How to Train a Shikoku

The Shikoku is a dog of marked endurance, keen in sense with a naive feeling, energetic and highly alert. He is an enthusiastic hunter and docile towards his master.

The original Shikoku, or Kochi-ken, existed in the mountain ranges of Kochi Prefecture on the island of Shikoku. They were highly valued by the Matagi (Japanese hunters) as a tracker of game, particularly wild boar. He is a medium-sized dog with well-balanced and well-developed, clean-cut muscles. He has pricked ears and a curled or sickle tail. His conformation is strong, well-boned, and compact. His outer coat is rather harsh and straight and his undercoat is soft and dense. The hair on his tail is long. His coat can be red, black and tan, or sesame, which is a well-mixed color of black, red, and white hairs.


The Shikoku dates back to the medium-sized dogs that existed in Japan in ancient times. He was bred as a hunting dog, mainly for hunting boar in the mountainous districts of Kochi Prefecture. He is also sometimes called Kochi-ken (ken = dog). There were three varieties of this breed, Awa, Hongawa and Hata, all named after the area where they were bred. Among them, the Hongawa maintained the highest degree of purity because the breeding area was not easily accessible.

These dogs are tough and sufficiently agile to run through a montainous region. They are characterized by their sesame colored coats. The breed took on the name of the region and was designated as a Natural Monument in 1937.

Quick Facts

Temperament: alert / energetic / enthusiastic

Height: 17 to 22 inches 

Weight: 35-55 pounds 

Life Expectancy: 10-12 years

Foundation Stock Service


The majority of Shikokus are healthy dogs, and working with a responsible breeder, those wishing to own a Shikoku can gain the education they need to know about specific health concerns within the breed. Good breeders utilize genetic testing of their breeding stock to reduce the likelihood of disease in their puppies.

GroomingBeyond regular weekly grooming, the occasional bath will keep them clean and looking their best. Grooming can be a wonderful bonding experience for you and your dog. The strong, fast-growing nails should be trimmed regularly with a nail clipper or grinder to avoid overgrowth, splitting, and cracking. Their ears should be checked regularly to avoid a buildup of wax and debris, which can result in infection. Teeth should be brushed regularly.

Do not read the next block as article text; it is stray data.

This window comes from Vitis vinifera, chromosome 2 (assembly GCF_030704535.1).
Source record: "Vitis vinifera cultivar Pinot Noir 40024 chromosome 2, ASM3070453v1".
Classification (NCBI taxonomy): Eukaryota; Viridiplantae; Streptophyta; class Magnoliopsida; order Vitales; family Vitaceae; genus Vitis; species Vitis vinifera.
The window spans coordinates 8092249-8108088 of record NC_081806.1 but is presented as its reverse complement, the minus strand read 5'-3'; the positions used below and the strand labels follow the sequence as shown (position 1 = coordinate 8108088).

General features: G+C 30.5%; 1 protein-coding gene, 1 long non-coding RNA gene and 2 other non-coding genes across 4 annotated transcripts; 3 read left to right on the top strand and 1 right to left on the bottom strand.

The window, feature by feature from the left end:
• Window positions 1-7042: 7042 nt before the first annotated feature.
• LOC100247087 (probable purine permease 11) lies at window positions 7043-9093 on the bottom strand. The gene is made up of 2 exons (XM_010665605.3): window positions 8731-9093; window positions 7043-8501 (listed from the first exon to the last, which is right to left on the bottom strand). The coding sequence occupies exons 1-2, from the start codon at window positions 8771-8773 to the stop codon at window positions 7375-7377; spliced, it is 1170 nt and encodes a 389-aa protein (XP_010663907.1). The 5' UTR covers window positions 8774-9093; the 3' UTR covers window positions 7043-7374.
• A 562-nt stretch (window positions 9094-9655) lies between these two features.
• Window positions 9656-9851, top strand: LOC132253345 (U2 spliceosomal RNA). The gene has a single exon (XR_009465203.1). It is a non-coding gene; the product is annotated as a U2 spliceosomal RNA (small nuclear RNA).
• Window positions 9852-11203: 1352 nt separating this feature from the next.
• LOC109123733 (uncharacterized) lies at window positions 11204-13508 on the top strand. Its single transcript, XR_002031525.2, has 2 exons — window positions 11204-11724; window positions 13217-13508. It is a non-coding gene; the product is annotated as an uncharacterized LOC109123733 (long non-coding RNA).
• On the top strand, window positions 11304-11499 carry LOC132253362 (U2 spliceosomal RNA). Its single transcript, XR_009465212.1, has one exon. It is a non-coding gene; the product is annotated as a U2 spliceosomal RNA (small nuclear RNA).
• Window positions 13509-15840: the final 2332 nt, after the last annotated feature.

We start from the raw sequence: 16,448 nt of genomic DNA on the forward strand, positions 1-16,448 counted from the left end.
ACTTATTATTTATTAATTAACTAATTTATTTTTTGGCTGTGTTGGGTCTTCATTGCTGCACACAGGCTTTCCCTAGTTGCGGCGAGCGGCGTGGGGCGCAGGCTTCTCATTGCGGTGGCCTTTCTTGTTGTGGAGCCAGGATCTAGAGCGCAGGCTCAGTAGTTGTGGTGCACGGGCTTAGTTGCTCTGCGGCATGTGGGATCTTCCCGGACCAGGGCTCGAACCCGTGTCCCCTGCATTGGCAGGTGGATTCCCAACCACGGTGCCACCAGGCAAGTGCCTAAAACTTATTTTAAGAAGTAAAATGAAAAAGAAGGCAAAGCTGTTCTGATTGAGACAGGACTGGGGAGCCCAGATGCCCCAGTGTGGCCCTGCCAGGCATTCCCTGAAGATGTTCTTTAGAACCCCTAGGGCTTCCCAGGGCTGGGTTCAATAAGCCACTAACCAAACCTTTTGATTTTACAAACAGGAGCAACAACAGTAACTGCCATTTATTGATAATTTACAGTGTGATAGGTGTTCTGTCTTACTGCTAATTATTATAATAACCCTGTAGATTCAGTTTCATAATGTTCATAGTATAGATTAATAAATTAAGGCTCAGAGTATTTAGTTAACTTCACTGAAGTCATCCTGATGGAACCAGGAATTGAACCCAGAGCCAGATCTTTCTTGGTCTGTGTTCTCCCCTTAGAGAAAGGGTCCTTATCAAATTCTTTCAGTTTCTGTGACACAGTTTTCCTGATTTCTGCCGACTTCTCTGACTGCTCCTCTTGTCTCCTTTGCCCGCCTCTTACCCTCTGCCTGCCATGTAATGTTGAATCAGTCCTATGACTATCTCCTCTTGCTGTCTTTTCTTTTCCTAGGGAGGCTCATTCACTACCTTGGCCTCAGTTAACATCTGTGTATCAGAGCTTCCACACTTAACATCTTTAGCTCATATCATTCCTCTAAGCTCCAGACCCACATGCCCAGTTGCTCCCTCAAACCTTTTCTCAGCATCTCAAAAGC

Options for exercise include play time in the backyard, preferably fenced, or being taken for walks several times a day. Exercise can also come in the form of indoor activities, like hide-and-seek, chasing a ball rolled along the floor, or learning new tricks. Certain outdoor activities like swimming, hiking, and retrieving balls or flying discs can provide a good outlet for expending energy. If you live in an apartment, even short walks in the hallways can give your dog some exercise, especially during inclement weather. Training for dog sports like agility, obedience, and rally can also be a great way to give your dog exercise.


Would benefit from early training and socialization. Find a trainer in your local area that is familiar with the breed and it’s temperament. 


The Shikoku should do well on a high-quality dog food, whether commercially manufactured or home-prepared with your veterinarian’s supervision and approval. Any diet should be appropriate to the dog’s age (puppy, adult, or senior). Some dogs are prone to getting overweight, so watch your dog’s calorie consumption and weight level. Treats can be an important aid in training, but giving too many can cause obesity. Learn about which human foods are safe for dogs, and which are not. Check with your vet if you have any concerns about your dog’s weight or diet. Clean, fresh water should be available at all times.